Pao Houa Her (b. 1982, Laos) works across multiple genres and techniques of photography, and is renowned for her portraits of the Hmong people and her narrative of identity and belonging within the Hmong American community. Houa Her was born in the northern jungles of Laos. When the Vietnam War broke out, she with her family fled the conflict, like many others, by crossing the Mekong River as an opium-fed baby on her mother’s back. Her works have been shown at the Minneapolis Institute of Arts, and Telemark Art Center in Skien, Norway, among others. She lives and works in Minneapolis, Minnesota, United States.
Paphonsak La-or (b. 1981, Nonthaburi, Thailand) is a conceptual artist who works with various media, from painting to mixed-media installation, employing diverse materials to communicate the subjective life and communal condition of the individual in modern society. Drawing from his own experience, La-or often reaches out to local and international audiences in his line of inquiry, unravelling the social and political conflict in everyday life, and exploring the notion of historical consciousness and the position of the individual and community in history. La-or is currently in Frankfurt, Germany, on his artist residency. He lives and works in Chiang Mai, Thailand.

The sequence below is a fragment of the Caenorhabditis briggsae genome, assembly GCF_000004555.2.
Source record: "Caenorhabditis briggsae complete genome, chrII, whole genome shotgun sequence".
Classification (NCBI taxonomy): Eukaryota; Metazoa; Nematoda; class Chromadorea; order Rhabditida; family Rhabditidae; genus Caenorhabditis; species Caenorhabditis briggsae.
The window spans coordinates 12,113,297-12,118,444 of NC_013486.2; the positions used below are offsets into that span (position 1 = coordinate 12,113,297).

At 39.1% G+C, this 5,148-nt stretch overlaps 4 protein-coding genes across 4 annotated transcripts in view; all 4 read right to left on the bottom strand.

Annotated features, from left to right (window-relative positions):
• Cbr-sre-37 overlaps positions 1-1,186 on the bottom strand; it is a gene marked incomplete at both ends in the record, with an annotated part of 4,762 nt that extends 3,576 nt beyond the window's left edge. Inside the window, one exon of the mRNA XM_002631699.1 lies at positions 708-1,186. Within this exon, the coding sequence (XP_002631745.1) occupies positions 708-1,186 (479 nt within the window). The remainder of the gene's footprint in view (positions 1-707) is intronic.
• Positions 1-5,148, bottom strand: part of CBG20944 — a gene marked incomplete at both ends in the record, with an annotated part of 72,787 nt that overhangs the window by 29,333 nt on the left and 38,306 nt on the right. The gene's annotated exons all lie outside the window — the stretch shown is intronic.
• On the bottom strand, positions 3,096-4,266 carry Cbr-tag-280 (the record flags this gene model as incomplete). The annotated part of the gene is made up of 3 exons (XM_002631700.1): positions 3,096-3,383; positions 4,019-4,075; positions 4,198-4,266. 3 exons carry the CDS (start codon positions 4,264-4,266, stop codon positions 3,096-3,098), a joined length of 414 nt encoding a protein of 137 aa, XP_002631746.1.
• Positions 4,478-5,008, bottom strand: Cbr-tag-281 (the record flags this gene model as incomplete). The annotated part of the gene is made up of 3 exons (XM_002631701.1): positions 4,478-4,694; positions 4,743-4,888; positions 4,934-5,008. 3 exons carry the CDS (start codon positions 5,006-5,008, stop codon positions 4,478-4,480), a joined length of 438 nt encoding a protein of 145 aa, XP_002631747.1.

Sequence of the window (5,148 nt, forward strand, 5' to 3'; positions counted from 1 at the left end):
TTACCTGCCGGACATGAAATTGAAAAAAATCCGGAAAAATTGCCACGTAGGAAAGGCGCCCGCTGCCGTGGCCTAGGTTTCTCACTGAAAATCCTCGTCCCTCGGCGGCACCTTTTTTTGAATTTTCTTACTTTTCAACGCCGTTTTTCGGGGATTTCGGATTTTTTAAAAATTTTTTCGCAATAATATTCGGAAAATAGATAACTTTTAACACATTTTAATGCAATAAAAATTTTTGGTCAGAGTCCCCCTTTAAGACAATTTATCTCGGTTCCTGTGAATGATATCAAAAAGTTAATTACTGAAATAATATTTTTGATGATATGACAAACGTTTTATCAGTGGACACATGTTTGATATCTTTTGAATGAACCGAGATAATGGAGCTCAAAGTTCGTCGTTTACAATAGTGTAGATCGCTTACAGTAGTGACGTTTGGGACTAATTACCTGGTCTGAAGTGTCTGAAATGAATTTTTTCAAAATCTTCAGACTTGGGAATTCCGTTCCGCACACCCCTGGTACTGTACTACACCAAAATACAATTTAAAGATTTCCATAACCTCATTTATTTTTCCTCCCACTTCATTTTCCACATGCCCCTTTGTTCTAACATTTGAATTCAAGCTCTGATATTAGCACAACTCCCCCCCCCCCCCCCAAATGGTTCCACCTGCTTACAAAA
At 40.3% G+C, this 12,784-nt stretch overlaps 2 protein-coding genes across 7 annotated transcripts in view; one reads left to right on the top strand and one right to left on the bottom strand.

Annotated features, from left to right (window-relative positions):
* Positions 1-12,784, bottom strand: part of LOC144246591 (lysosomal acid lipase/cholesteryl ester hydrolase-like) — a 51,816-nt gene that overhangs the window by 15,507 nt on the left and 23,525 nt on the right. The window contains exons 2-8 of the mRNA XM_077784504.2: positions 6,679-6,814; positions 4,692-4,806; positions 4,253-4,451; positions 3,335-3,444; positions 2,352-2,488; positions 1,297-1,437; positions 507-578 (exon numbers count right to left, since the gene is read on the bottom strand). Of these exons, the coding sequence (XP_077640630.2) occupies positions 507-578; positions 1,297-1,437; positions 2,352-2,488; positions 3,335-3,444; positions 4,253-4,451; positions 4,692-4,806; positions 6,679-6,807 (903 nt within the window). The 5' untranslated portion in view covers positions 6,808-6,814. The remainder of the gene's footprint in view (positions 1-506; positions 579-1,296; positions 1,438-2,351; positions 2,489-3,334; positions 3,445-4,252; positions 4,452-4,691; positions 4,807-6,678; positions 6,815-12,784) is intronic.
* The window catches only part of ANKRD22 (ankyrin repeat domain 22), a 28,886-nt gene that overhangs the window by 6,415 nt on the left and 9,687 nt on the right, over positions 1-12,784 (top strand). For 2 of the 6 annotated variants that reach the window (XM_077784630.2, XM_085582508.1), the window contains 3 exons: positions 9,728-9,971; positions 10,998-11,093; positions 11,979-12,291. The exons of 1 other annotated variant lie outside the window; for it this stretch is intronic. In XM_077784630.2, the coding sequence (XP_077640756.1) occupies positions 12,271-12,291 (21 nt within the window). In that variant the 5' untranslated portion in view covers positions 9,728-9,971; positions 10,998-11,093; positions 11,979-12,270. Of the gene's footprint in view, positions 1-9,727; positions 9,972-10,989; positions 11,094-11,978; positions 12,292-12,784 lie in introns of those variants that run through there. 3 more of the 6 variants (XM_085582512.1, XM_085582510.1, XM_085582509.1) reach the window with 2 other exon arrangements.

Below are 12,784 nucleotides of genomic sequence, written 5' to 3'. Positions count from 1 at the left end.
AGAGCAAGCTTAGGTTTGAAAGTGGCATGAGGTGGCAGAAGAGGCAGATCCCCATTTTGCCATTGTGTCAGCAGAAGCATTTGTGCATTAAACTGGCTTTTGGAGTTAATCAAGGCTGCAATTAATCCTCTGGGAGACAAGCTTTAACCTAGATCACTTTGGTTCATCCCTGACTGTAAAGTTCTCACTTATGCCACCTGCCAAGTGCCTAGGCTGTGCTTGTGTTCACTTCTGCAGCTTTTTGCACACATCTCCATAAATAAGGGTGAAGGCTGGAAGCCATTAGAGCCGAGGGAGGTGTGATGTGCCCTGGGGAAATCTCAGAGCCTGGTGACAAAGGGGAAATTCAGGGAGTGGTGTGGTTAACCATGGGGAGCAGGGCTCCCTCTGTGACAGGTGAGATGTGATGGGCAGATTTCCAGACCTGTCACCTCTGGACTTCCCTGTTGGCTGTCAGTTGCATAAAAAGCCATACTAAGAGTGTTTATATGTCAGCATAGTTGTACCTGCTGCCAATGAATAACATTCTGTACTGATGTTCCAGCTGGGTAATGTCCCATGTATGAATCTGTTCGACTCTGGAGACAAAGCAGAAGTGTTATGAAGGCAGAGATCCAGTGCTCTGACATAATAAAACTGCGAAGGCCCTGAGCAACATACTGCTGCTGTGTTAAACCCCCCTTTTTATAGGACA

Piyarat Piyapongwiwat (b. 1977, Phrae, Thailand) engages with a wide variety of media that includes video, photography, text, and mixed-media installation. Her multidisplinary works and art practice reflect her experience and surroundings, and investigate contemporary social and cultural issues such as gender identity, subculture, shifting opinions, change in beliefs and behaviours, marginalised groups, and political difficulties. Her research is informed by topics in anthropology, philosophy, and social sciences. She was artist-in-residence with Arts Initiative Tokyo in October 2017. Piyapongwiwat’s works are shown in the 6th Asian Art Biennial 2017. She lives and works in Chiang Mai, Thailand.